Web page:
Dear blog,

I’m sorry I’ve been neglecting you lately.  I haven’t felt much like writing.  Some of the things I’d like to write about are off-limits for now because they involve stuff that’s far too personal and/or isn’t really my story to tell.  That leaves me with the everyday stuff and, frankly, that’s not all that interesting.

We’re five days into October and this is my first post here for the month.  Have I mentioned that autumn has moved into the Bogs?  This is my favorite time of year.  The temperatures are invigoratingly cool.  The air is crisp, earthy, and dry like the leaves falling from the trees.  The blues in the sky are always more intense this time of year.  Even the cloudy days bring an autumn beauty, allowing the colors just beginning to tinge the foliage to pop out.

(A view of the pond from the meadow.)

This is the time of year when M and I usually do a lot of hiking.  That hasn’t been the case lately.  We’ve been busy getting caught up at home and around the property.  Two weeks away, plus Hurricane Ike’s visit, left us pretty far behind, especially around the property.  M is out with a chainsaw today, whacking some trees (as he put it).

This past year has been a hard one for the trees and the pond.  We had major trouble with the pond when the weather was hot.  We resorted to spraying the weeds with something that supposedly doesn’t harm fish, insects, or animals (presumably that includes humans).  The weeds died off and the resulting decomposition in the water caused a thick, awful, green algae to form, choking off the oxygen supply to the fish.  For a couple of weeks we had dead fish popping up every day (the highest count being 18 one morning), and the smell of the pond was pretty noxious.  The fish weren’t just dying off.  They were acting weird, trying to jump into the boat whenever we’d go out on the pond.  Or headbutting the boat, hard.  The turtles, on the other hand, thrived.  The herons seemed to enjoy the easy-to-catch fish, too.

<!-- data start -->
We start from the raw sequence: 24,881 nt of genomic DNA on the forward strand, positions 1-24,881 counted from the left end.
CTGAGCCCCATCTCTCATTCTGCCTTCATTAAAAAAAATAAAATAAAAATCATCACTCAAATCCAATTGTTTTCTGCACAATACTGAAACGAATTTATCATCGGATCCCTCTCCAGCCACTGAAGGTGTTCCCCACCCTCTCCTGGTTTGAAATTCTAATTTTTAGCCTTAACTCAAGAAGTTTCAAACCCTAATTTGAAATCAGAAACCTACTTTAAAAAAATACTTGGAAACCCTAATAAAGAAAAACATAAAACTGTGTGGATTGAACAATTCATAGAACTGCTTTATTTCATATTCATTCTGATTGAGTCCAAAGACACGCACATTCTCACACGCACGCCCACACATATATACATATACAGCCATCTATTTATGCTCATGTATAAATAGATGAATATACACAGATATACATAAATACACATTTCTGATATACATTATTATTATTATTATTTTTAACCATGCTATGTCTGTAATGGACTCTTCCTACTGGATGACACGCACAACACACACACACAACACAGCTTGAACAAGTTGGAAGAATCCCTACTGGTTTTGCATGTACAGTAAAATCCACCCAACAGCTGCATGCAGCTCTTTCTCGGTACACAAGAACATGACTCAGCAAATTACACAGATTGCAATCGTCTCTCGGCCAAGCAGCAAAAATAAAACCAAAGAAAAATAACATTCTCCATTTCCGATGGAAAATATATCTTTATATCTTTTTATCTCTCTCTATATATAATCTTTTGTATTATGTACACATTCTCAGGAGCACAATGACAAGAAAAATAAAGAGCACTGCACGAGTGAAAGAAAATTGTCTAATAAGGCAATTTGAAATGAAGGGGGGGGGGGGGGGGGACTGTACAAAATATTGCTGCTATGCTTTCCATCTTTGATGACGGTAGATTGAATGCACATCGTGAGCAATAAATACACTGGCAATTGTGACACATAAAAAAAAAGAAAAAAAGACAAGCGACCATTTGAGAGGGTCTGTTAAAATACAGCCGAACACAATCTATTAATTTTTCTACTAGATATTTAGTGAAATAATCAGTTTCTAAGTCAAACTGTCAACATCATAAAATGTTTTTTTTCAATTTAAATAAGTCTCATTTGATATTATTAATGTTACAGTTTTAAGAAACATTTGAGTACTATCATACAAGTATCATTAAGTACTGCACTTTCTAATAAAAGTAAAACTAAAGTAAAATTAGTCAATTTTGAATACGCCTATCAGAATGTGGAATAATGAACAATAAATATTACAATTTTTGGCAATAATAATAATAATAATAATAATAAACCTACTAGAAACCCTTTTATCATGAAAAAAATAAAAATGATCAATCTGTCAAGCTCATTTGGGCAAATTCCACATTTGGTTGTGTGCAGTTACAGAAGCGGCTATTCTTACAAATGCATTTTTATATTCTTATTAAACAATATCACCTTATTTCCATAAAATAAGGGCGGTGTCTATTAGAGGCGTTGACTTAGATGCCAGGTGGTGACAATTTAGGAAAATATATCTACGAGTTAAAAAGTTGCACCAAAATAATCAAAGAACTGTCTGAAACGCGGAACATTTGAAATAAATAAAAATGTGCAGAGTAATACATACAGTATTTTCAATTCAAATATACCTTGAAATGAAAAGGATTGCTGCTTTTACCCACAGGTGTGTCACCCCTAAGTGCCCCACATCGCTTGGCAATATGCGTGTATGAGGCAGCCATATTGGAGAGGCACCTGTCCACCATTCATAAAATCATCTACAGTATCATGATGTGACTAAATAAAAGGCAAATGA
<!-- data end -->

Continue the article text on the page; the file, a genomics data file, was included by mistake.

Unsure about what to do to fix the problem, we decided to take the do-nothing approach and allow Mother Nature to take care of things.  She’s good at that sort of thing.  The expert, you might say.

And take care of it, she did.  The water eventually cleared and the fish began to act normally once again.  Everthing, including the pond itself, seems to be thriving.  Thank you, Mother Nature.

Several of our elm trees have succumbed to Dutch elm disease.  It’s sad to see these trees go.  We’re going to lose a lot of shade from the big trees.

(Dead or dying elm tree.)

We’ll have to have them cut down eventually, at quite a cost.  Better to pay to have them cut down than to find myself beaned in the head by a large branch while I’m working in the garden.

(Another dead elm.)

We’ll plant other trees, of course.  But I doubt we’ll enjoy the pleasure of their shade either because of the time it takes for them to grow or because we’ve moved for whatever reason.

(And yet another of the poor elms.)

As for me, I’m doing a little laundry today.  And a little cleaning here and there.  Later I’m going to roast some peppers and blanch some cauliflower for freezing.

All that domesticity keeps me busy.  And, perhaps, out of trouble.


One Comment on “Dear blog,”

  1. […] we had to have the old elm trees cut down (they died of Dutch Elm disease; you can read about that here and here — the second link is probably the better one as it is a tribute to the trees).  […]


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